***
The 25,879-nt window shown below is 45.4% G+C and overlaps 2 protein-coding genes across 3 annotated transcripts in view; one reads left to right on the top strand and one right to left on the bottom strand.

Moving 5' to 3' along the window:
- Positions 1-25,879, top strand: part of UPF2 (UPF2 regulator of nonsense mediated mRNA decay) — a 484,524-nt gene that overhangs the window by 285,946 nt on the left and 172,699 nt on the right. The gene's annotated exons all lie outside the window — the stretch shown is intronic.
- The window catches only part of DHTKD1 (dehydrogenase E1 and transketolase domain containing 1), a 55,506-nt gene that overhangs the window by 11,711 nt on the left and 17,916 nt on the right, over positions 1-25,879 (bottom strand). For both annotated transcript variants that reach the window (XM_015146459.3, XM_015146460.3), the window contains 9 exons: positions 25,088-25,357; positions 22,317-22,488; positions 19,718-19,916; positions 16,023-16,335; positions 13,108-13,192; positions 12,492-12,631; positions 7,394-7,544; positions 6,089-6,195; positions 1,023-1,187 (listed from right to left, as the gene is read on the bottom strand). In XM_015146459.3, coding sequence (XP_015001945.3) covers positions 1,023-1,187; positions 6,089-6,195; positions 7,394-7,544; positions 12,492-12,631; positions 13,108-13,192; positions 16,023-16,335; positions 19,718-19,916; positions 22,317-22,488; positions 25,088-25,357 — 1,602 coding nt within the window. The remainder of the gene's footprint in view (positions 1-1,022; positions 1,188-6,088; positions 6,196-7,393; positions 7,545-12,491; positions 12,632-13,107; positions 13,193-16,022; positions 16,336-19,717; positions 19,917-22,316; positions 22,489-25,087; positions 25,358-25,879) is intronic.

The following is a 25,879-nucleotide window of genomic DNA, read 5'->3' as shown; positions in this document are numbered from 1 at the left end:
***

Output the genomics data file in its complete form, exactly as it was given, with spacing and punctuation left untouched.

The 25,879-nt window shown below is 45.4% G+C and overlaps 2 protein-coding genes across 3 annotated transcripts in view; one reads left to right on the top strand and one right to left on the bottom strand.

Moving 5' to 3' along the window:
- Positions 1-25,879, top strand: part of UPF2 (UPF2 regulator of nonsense mediated mRNA decay) — a 484,524-nt gene that overhangs the window by 285,946 nt on the left and 172,699 nt on the right. The gene's annotated exons all lie outside the window — the stretch shown is intronic.
- The window catches only part of DHTKD1 (dehydrogenase E1 and transketolase domain containing 1), a 55,506-nt gene that overhangs the window by 11,711 nt on the left and 17,916 nt on the right, over positions 1-25,879 (bottom strand). For both annotated transcript variants that reach the window (XM_015146459.3, XM_015146460.3), the window contains 9 exons: positions 25,088-25,357; positions 22,317-22,488; positions 19,718-19,916; positions 16,023-16,335; positions 13,108-13,192; positions 12,492-12,631; positions 7,394-7,544; positions 6,089-6,195; positions 1,023-1,187 (listed from right to left, as the gene is read on the bottom strand). In XM_015146459.3, coding sequence (XP_015001945.3) covers positions 1,023-1,187; positions 6,089-6,195; positions 7,394-7,544; positions 12,492-12,631; positions 13,108-13,192; positions 16,023-16,335; positions 19,718-19,916; positions 22,317-22,488; positions 25,088-25,357 — 1,602 coding nt within the window. The remainder of the gene's footprint in view (positions 1-1,022; positions 1,188-6,088; positions 6,196-7,393; positions 7,545-12,491; positions 12,632-13,107; positions 13,193-16,022; positions 16,336-19,717; positions 19,917-22,316; positions 22,489-25,087; positions 25,358-25,879) is intronic.

The following is a 25,879-nucleotide window of genomic DNA, read 5'->3' as shown; positions in this document are numbered from 1 at the left end: